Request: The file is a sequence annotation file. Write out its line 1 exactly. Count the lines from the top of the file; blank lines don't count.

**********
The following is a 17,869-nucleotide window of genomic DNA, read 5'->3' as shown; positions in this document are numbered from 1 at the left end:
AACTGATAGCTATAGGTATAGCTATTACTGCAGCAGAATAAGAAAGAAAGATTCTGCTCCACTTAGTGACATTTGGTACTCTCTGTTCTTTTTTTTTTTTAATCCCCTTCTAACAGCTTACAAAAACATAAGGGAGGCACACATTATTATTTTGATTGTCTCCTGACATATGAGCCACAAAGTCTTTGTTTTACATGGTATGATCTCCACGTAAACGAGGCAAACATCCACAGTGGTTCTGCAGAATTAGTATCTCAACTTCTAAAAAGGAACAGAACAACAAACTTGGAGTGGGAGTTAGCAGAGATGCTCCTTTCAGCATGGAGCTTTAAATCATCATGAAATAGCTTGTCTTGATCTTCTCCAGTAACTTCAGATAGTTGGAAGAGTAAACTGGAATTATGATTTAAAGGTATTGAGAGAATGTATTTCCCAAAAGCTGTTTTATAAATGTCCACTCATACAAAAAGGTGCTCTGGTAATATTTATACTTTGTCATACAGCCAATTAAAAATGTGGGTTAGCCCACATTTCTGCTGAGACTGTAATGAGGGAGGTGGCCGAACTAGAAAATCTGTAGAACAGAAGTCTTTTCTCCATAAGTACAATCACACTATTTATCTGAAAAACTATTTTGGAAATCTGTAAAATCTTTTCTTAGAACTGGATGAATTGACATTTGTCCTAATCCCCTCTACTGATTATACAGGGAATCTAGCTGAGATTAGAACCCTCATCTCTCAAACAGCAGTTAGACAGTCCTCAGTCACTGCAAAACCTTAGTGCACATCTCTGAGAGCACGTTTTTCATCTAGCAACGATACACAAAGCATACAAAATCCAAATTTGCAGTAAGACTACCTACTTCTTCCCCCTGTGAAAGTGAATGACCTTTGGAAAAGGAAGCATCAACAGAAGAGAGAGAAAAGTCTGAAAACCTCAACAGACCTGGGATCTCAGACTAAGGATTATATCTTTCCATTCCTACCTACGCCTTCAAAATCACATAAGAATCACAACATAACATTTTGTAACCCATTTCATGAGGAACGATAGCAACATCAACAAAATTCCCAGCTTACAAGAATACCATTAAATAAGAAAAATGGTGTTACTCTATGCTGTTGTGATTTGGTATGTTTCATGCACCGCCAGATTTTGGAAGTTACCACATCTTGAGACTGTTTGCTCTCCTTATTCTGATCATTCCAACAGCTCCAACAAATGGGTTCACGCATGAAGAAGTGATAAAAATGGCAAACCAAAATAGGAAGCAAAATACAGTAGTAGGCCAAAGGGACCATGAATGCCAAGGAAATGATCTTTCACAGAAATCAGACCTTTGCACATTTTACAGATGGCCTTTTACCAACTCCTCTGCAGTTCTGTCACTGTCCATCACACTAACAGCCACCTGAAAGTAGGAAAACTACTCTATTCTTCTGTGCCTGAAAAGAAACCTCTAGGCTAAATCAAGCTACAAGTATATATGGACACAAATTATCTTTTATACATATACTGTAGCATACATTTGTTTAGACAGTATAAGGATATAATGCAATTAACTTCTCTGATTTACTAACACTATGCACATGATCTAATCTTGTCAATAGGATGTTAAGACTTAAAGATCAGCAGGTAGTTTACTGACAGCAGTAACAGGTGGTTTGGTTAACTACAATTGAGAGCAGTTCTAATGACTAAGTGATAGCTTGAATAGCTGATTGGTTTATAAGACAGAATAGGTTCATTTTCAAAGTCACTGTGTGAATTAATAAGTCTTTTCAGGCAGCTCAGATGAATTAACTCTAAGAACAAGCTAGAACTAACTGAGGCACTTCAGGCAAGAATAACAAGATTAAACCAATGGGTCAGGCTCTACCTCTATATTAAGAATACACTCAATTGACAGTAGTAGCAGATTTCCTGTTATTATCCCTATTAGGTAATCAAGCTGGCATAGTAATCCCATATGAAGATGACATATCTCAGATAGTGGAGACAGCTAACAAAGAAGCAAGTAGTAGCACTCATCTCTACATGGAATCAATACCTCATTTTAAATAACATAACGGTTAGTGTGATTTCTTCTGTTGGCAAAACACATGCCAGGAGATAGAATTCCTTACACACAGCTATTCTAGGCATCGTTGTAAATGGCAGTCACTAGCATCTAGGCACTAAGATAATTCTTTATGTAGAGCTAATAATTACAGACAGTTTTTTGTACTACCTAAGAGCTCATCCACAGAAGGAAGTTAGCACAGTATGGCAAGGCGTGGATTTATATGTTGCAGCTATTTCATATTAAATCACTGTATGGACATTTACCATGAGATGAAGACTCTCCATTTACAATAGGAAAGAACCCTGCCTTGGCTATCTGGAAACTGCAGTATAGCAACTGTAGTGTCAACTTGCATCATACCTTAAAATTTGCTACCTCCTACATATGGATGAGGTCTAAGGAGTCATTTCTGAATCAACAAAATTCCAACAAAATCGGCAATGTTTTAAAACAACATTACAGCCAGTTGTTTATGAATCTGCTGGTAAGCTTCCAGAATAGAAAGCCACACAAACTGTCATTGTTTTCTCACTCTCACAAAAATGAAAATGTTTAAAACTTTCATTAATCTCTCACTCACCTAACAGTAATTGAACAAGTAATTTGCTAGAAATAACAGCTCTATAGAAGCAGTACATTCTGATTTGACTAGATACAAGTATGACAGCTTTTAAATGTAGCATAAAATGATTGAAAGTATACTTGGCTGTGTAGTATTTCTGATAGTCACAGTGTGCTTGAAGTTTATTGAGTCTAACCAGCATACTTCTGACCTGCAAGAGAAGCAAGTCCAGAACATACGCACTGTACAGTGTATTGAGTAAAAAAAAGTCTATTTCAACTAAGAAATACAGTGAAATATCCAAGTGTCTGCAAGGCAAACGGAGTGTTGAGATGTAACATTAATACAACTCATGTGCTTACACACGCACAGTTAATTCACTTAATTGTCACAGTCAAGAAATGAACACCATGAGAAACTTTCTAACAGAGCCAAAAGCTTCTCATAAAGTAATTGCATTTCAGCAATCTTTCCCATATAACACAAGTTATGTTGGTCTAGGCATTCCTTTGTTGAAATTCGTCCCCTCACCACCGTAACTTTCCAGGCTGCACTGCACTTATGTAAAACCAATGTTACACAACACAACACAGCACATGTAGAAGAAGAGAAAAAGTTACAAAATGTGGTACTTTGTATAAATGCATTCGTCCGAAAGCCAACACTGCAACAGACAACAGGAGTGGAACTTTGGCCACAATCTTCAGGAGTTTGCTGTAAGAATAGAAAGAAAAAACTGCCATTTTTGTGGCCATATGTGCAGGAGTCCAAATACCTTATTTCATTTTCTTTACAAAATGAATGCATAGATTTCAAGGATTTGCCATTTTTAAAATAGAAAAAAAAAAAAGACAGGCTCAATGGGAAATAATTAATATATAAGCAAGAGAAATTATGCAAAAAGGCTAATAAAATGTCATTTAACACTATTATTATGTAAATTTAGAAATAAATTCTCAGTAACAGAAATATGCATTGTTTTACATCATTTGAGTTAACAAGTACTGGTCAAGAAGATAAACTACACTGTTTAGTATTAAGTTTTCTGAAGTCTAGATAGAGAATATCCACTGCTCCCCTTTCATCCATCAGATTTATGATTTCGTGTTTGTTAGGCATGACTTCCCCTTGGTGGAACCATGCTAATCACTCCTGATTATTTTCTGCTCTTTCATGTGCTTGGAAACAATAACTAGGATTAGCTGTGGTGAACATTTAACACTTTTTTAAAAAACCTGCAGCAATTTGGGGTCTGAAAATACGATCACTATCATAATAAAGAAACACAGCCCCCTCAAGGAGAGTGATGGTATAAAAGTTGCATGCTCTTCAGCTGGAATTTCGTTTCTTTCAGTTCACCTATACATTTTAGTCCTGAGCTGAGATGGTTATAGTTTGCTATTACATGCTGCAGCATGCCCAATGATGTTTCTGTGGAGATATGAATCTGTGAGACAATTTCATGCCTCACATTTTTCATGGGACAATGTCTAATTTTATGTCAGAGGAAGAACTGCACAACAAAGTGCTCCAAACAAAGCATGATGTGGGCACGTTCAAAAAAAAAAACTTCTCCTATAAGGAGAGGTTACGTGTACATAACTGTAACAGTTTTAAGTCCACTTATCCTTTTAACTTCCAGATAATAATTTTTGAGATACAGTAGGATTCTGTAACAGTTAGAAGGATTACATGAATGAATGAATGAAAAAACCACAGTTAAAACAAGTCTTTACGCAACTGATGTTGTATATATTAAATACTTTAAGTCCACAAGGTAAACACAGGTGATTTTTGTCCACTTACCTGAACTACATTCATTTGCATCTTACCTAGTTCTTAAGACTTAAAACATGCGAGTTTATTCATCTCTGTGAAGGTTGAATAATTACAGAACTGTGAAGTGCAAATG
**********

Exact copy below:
The following is a 17,869-nucleotide window of genomic DNA, read 5'->3' as shown; positions in this document are numbered from 1 at the left end: